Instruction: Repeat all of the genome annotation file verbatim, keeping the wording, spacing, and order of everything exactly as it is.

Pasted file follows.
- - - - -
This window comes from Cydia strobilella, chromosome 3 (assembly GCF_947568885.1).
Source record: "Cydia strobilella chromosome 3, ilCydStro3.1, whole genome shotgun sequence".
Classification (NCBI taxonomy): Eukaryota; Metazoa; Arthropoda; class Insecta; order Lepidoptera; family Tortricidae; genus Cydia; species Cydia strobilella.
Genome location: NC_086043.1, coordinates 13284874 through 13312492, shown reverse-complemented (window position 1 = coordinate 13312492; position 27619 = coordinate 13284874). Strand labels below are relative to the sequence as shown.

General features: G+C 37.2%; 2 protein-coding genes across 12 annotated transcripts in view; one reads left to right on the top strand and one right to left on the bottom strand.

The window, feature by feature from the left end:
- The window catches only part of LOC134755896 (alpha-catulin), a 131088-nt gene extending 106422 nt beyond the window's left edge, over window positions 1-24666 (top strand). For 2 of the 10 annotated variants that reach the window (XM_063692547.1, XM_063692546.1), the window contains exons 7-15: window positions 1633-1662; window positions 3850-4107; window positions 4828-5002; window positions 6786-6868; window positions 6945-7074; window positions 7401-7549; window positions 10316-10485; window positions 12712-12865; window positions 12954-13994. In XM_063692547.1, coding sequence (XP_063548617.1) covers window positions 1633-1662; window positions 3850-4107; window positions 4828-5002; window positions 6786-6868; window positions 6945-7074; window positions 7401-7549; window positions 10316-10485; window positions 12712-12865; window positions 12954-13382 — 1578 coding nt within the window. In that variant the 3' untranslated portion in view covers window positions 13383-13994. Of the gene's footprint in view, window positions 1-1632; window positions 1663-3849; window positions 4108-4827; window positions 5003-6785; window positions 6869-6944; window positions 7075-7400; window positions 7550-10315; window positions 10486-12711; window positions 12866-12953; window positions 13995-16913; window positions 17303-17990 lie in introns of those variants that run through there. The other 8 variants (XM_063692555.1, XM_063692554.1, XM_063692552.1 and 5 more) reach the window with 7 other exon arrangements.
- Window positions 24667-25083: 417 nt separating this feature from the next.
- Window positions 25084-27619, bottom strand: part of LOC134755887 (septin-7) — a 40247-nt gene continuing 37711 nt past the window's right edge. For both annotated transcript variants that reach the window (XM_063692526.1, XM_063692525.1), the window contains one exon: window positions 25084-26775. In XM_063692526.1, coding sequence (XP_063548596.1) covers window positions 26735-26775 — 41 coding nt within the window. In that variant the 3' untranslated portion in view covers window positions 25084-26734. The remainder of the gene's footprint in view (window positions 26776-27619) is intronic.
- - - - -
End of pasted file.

This window comes from Cydia strobilella, chromosome 3 (assembly GCF_947568885.1).
Source record: "Cydia strobilella chromosome 3, ilCydStro3.1, whole genome shotgun sequence".
Classification (NCBI taxonomy): Eukaryota; Metazoa; Arthropoda; class Insecta; order Lepidoptera; family Tortricidae; genus Cydia; species Cydia strobilella.
Genome location: NC_086043.1, coordinates 13284874 through 13312492, shown reverse-complemented (window position 1 = coordinate 13312492; position 27619 = coordinate 13284874). Strand labels below are relative to the sequence as shown.

General features: G+C 37.2%; 2 protein-coding genes across 12 annotated transcripts in view; one reads left to right on the top strand and one right to left on the bottom strand.

The window, feature by feature from the left end:
- The window catches only part of LOC134755896 (alpha-catulin), a 131088-nt gene extending 106422 nt beyond the window's left edge, over window positions 1-24666 (top strand). For 2 of the 10 annotated variants that reach the window (XM_063692547.1, XM_063692546.1), the window contains exons 7-15: window positions 1633-1662; window positions 3850-4107; window positions 4828-5002; window positions 6786-6868; window positions 6945-7074; window positions 7401-7549; window positions 10316-10485; window positions 12712-12865; window positions 12954-13994. In XM_063692547.1, coding sequence (XP_063548617.1) covers window positions 1633-1662; window positions 3850-4107; window positions 4828-5002; window positions 6786-6868; window positions 6945-7074; window positions 7401-7549; window positions 10316-10485; window positions 12712-12865; window positions 12954-13382 — 1578 coding nt within the window. In that variant the 3' untranslated portion in view covers window positions 13383-13994. Of the gene's footprint in view, window positions 1-1632; window positions 1663-3849; window positions 4108-4827; window positions 5003-6785; window positions 6869-6944; window positions 7075-7400; window positions 7550-10315; window positions 10486-12711; window positions 12866-12953; window positions 13995-16913; window positions 17303-17990 lie in introns of those variants that run through there. The other 8 variants (XM_063692555.1, XM_063692554.1, XM_063692552.1 and 5 more) reach the window with 7 other exon arrangements.
- Window positions 24667-25083: 417 nt separating this feature from the next.
- Window positions 25084-27619, bottom strand: part of LOC134755887 (septin-7) — a 40247-nt gene continuing 37711 nt past the window's right edge. For both annotated transcript variants that reach the window (XM_063692526.1, XM_063692525.1), the window contains one exon: window positions 25084-26775. In XM_063692526.1, coding sequence (XP_063548596.1) covers window positions 26735-26775 — 41 coding nt within the window. In that variant the 3' untranslated portion in view covers window positions 25084-26734. The remainder of the gene's footprint in view (window positions 26776-27619) is intronic.